My bare feet like the ground, the damp cool of the grass on these July days so hot it’s like a blackiron door was left open to some over-stoked boiler room and waves of heat issue forth and shove you back and make it hard to breathe.
Even the sandy lane up the hill from Waterhole Branch under the shade of these venerable liveoaks feels good on my feet. My heel and toes make footprints as I go along behind my dog Bobby, who tears off kicking up sand chasing after some hapless squirrel minding its own business with an acorn or two.
I’ve been going barefoot since Spring and the soles of my feet are no longer tender. At first, every sticker and briar and sharp rock I came down on would get a good Millport cussing. And then I’d look more carefully where I stepped, trying to dodge the hazards.
Then I spied it, a rusty nail. I bent and picked it up. I thought maybe I’d toss it in the underbrush up ahead where the iron could keep leaching into the ground with this humid season’s rainfall, and I wondered do the roots of plants like the taste of a rusty nail. And I would learn later, back in my cabin at my computer screen, that iron deficiency in the soil causes a condition called iron chlorosis and that simple iron spikes driven in the ground near trees can “bring back a lush, green color” to its foliage.
So I will definitely take the nail back outside when I’m done with it. Push it down point-first into the dark and soft loamy soil in the azalea hedge near the tall white oak that got hit by lightning last week.
Hmmm? My farming kin never mentioned plants with anemia as I was growing up.
Back in Lamar County, Alabama, in the 1950s we were, however, warned on a daily basis to watch out for stepping on a nail. “You bare-footed young’uns better watch out down at the barn. All kinda nails in them boards. Rusty, too. You’ll get lockjaw.” But we never listened.
And I’m sure my grandmother didn’t forget her rusty-nail mantra on the day of the big corncob war. Must’ve been five or six cousins and a neighbor kid or two in that battle royal down at Pa Estes’s barn. Everybody had collected from around the feeding trough and the corn crib a good supply of corncobs. Back pockets and front pockets of our cut-off blue jeans bulged with ammunition. One corncob broken in half would yield two blistering side-arm chances to sting somebody’s neck or sunburned back.
We advanced and retreated, sneaked and hid, all around the barn and in the stalls and cribs and hayloft. Some devious little foot soldiers would drag a whole 8-inch corncob through a fresh cowpatty before slinging it at their target.
When I saw Jimmy Dale Vail’s head poke up into the hayloft and I hummed my last half-cob at him and missed, there was only one choice for me. Jump. Hit the ground running before he so much as mounted the top rung of that ladder into the loft. Jimmy Dale was a devious combat veteran. There would be green stink in his arsenal. And he had one hell of a pitching arm.
Without a second’s delay, I launched into the blue from the high gable door from where I’d loaded-up and thrown-down countless bales of hay at my grandfather’s direction. I was airborne and in the clear. Or so I thought, until the ball of my right foot landed smack in the middle of a rusty nail poking up about an inch through a broken piece of plank.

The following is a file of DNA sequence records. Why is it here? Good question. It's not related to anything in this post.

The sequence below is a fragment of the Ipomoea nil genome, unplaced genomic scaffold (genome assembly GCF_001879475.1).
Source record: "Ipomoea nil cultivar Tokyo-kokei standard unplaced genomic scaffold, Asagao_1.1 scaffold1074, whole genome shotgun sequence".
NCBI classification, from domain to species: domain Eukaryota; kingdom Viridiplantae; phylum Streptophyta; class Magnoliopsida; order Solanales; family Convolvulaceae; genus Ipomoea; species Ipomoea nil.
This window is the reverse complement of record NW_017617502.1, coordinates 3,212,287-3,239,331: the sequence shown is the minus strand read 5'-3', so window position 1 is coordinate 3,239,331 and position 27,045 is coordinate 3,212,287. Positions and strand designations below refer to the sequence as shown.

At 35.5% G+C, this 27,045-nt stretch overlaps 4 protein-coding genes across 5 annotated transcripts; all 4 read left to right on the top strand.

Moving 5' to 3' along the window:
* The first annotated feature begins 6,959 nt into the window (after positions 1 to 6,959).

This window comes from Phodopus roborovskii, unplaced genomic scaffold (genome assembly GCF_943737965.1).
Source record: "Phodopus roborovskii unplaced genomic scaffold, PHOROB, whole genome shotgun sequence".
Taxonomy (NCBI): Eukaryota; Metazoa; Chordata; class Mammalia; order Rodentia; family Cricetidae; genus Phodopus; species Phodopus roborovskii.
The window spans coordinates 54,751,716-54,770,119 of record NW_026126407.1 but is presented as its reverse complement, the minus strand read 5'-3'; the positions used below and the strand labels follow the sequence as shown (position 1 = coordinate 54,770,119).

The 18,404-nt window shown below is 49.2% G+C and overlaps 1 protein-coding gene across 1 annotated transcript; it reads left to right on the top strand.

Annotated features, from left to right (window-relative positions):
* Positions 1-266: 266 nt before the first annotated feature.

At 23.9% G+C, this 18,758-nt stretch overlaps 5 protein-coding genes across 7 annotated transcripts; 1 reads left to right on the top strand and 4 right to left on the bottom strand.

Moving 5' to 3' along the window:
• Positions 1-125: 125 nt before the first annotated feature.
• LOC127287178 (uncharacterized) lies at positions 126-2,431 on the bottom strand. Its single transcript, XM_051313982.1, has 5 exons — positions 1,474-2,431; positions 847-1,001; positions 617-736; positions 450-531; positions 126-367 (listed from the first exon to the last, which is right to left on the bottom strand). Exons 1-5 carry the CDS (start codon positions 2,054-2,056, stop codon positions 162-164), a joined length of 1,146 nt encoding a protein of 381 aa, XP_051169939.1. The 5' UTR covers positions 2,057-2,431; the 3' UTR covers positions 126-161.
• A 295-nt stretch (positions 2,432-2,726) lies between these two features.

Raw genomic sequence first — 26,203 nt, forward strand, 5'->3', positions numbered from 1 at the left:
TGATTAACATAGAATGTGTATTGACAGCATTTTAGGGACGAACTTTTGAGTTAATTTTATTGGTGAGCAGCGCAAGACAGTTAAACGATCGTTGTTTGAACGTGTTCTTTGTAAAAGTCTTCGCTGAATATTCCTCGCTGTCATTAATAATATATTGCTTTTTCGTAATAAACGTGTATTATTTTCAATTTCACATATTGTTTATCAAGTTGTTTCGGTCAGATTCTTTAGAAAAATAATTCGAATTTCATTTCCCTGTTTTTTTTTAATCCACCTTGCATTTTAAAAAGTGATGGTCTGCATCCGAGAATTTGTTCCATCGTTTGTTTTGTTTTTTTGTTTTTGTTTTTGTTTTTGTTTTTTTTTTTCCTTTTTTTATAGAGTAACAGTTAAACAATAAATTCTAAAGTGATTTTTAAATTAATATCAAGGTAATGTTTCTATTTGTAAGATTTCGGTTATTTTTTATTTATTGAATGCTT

My scream of pain drew no pity from Jimmy Dale. His fouled corncob caught me on the back of my neck and might have stung me like a hornet, except all my senses were high-jacked by the bloody little hole in my foot. I didn’t even feel Jimmy Dale’s bullseye shot as I writhed and lifted my foot off the nail while all my foes big-eyed me and held their fire.
Good thing. ‘Cause my grandmother didn’t show me any mercy. “I’ve told you blessed kids, and told you ‘til I’m just plum hoarse and blue in the face. But did ye listen? No. Well, I reckon you’ll listen the next time,” she said. And made me bite down on a wooden spoon handle so in case I got lockjaw from the tetanus infection, at least I could be fed soft food through the slit between my teeth as I died a horrible death, all the while watching the bright red line of infection crawl from the wound site up my leg to my heart.
She also made me soak my foot in a pan of kerosene—or coal oil, as we called it then when it was used for lanterns and lamps—and she told me again how maybe I’d learn to listen to her. “Or at least open your eyes and look where you are stepping.” I didn’t tell her I wasn’t stepping, that I landed full force like some paratrooper without a chute. “You’re lucky it went between the bones or you’d be a cripple for life. Maybe one-legged.” If I should live, that is.
When my Uncle Gizz delivered me to Doctor Mize at his clinic in Millport, the doctor said I would not die, nor have to slurp cream corn through a fat straw. He said I would have to keep a plain white sock and shoe on my foot until it healed some. It was summer and I didn’t want to wear a shoe. I was mad and it left me with a long lasting grudge for rusty nails.
But I have put away the fears of my youth, and I didn’t even recoil when I almost landed my foot on the old nail this morning. Of course, the nail was on its side in the sand and totally benign, no threat at all.
So I welcomed it inside the cabin with me for a photo op and to keep me company while I walked my feet back some sixty years to a time when a rusty nail was a more likely enemy than a cottonmouth moccasin, but now looks good as a keepsake on my desk.
Hmmm? I do have some iron pills I could sprinkle by the azaleas. Maybe I’ll rest the chanced-upon nail on my bookshelf as a talisman, a reminder of surviving cowpatties and lockjaw when I was young. But then William Faulkner advised writers to never let the truth stand in the way of a good story. So I’m thinking this very nail might be the one that was, ah, hammered into an oak board and turned up like a booby trap on some dusty corncob battlefield…Now where’s that tiny scar?